*spoilers from here on* Both my favourite and my most hated part would have to be Newt’s death. I hated it, of course I hated it, it was the death of a beloved character and it broke my heart, but it was written heart-wrenchingly and it was by far the best-written part of the book. By the end of the series, I really disliked Thomas. I’m not sure why, but the general impression you get from his character is a little bit much. The dream flashbacks felt unnecessary…they served no point but to reinforce that Thomas’ parents loved him, but unless they were going to reveal that Chancellor Paige was Thomas’ mother, or something, there really wasn’t any point to these flashbacks. Also—the whole idea of the “blueprint” seemed a little far-fetched with the desperation WICKED acted with by the end. The Glade was plausible, totally believable, actually, and the Scorch was fine, too, but everything that happened after seemed too weird to be real, even in Thomas’ world. (And maybe this is just me, but I really wanted Thomas to get his memories back, because again, the sheer ambiguity of the book annoyed me a little bit. I suppose that’s the point, to make us feel as blank as the characters, but when it did it just seemed irritating that he refused to get them back.) *end spoilers*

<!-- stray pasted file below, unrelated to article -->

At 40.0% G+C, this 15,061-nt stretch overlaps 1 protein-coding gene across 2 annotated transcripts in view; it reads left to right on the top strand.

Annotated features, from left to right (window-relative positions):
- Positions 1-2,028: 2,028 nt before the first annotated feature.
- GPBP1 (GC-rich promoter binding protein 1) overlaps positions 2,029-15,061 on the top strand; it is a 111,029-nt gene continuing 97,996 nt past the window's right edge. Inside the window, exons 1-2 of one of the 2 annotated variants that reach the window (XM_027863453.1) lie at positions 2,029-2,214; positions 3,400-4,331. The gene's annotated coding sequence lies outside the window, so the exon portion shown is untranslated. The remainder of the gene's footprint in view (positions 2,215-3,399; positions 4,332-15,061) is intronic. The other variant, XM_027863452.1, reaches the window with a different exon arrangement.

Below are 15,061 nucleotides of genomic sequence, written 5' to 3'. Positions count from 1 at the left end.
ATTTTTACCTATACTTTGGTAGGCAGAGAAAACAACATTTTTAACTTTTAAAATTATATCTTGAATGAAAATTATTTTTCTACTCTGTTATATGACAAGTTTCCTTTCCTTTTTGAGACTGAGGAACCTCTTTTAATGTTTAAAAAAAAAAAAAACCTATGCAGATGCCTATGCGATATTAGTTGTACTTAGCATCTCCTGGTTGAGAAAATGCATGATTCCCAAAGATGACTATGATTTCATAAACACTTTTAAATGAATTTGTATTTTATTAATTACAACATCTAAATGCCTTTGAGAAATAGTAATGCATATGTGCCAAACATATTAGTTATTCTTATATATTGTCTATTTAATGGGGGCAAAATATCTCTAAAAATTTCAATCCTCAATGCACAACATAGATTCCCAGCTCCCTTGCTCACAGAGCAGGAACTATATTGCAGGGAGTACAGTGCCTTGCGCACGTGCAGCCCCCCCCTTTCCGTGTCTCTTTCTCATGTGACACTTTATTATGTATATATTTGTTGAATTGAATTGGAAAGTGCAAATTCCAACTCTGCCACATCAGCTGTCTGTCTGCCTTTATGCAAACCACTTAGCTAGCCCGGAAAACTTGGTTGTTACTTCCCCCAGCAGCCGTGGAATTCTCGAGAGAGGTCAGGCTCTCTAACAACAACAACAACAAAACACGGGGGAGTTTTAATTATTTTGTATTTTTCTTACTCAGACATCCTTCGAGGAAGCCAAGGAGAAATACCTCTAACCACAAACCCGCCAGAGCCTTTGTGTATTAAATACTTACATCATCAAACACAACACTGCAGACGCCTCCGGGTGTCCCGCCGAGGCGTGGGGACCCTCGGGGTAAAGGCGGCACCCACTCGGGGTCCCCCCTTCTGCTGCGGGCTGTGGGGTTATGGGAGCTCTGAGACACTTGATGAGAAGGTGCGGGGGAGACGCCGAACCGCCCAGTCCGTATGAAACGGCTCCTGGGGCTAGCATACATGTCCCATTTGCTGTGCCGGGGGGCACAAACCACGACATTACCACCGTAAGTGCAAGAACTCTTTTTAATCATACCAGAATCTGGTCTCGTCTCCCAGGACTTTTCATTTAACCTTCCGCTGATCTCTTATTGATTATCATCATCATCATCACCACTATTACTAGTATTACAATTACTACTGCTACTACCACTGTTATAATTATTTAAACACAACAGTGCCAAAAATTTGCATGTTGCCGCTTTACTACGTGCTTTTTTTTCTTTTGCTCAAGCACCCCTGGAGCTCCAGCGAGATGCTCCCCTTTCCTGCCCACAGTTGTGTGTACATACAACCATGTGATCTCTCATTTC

The amount I’ve criticized this book probably makes it feel like you shouldn’t even bother reading it. Not the case—I’m just being picky. If you haven’t started the series yet, you should, simply for the fantastic first two books. If you’ve already read the first two—again, you should read this one. It’s not the conclusion I would’ve gone for, but it’s a pretty decent conclusion nonetheless.

 

Author James Dashner official web site

WIKI site of The Death Cure

WIKIA site of The Death Cure The Maze Runner: The Death Cure – Teaser Trailer

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The Maze Runner by James Dashner